The publication 24/7 Wall St. used data from the National Oceanic Atmospheric Administration to determine the country’s 50 hottest cities, based on how many 90-plus degree days per year the cities have. Ultimately, they came up with a list of 50 cities with populations of at least 10,000, where the temperature reaches 90 or above for more than 67 days a year.  (more…)

Spoiler (see what we did there?) alert: If this is what you see on your fridge when your power returns, there’s no coming back from it (Photo courtesy Tom Erickson).

If you’re like 350,000 other Oncor customers, you are likely finally reading this at home, on your couch, with a light on powered by — finally — electricity.

But can we engage in some real talk? Because you’re probably wondering about everything in your fridge. I know I was. I mean, I had just put the groceries away, practically, when the power went out Sunday.

We didn’t get the lights back on until late Tuesday night. And I wondered — my fridge and freezer stayed closed pretty much the entire time. Do I have to throw everything away? Did it act as a cooler?

Ehhhh, no. No, it didn’t. As you can see in the photo above, those were the temps on our fridge and freezer about 10 minutes after the power came on. But to be sure, I asked some experts. (more…)

Macy Chiasson is tough. You have to be to be a UFC fighter, especially a The Ultimate Fighter winner. Her lawyer, Jason Friedman, said that toughness is what led her to file the first suit related to the deadly crane collapse Sunday at the Elan City Lights apartment building.

After all, some might question why Chaisson — whose only physical injury was a cut foot that will keep her out of the ring for a brief duration while it heals — would file suit at all. Friedman said she lost quite a bit — but she also wanted to make sure those fellow tenants who might file suit next had the benefit of locking down key evidence — which will happen as part of her suit.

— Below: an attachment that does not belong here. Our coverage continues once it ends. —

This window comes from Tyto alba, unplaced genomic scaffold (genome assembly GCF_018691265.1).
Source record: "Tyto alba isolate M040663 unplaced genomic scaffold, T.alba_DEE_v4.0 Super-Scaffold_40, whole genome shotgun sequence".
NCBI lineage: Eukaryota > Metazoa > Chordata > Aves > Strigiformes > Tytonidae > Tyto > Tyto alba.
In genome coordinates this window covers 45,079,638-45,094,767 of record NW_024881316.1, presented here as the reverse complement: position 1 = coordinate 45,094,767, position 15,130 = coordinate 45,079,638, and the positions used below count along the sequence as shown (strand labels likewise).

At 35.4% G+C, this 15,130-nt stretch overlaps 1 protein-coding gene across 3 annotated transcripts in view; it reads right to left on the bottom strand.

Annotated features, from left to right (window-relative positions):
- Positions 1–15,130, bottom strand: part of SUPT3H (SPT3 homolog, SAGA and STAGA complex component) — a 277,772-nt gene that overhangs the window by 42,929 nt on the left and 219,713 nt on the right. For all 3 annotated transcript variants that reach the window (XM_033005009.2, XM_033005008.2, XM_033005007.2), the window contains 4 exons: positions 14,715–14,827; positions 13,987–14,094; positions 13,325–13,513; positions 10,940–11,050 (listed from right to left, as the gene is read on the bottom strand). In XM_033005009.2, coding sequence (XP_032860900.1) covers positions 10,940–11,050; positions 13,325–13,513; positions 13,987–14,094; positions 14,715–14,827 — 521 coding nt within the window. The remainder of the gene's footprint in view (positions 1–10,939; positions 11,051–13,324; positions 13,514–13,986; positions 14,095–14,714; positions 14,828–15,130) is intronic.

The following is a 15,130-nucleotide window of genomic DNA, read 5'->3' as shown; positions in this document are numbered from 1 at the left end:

“She’s a tough woman, but some people don’t know what to do,” Friedman said. “She feels like she needs to lead by example, and that they (the crane operator and Elan parent company Greystar, who are named in the suit) need to be held accountable.”

Chaisson lost everything in the aftermath, her hard-won TUF trophy, UFC memorabilia, her gear, a camera that survived Hurricane Katrina, and her grandfather’s World War II memorabilia.

She also lost her car, even her driver’s license and other basic necessities. She got out with the clothes on her back, Friedman said, and her dog. (more…)

On May 30, the City of Dallas made a pretty savvy auction sale of a city-owned lot, one of many across town, this one at 5639 Forest Lane which has been sitting idle for years, just east of the Dallas North Tollway.

The property failed to meet a minimum bid in January when (another) church wanted to buy it.

It’s kind of a sorry piece of property, history-wise, because the city bought it, probably paid too much for it, and then couldn’t do anything with it. The 150,702-square-foot, 3.45 acres are on the outskirts of Melshire Estates, where neighbors were bemoaning the chopping of a half-mile of trees along the Tollway by Oncor a few months back  — wonder how they feel about that now? Guess they don’t mind the house in foreclosure on Quincy one house in from Forest, though. 

11907 Quincy, listed for $448,000, is pending. Check out the potential, backs to Dallas North Tollway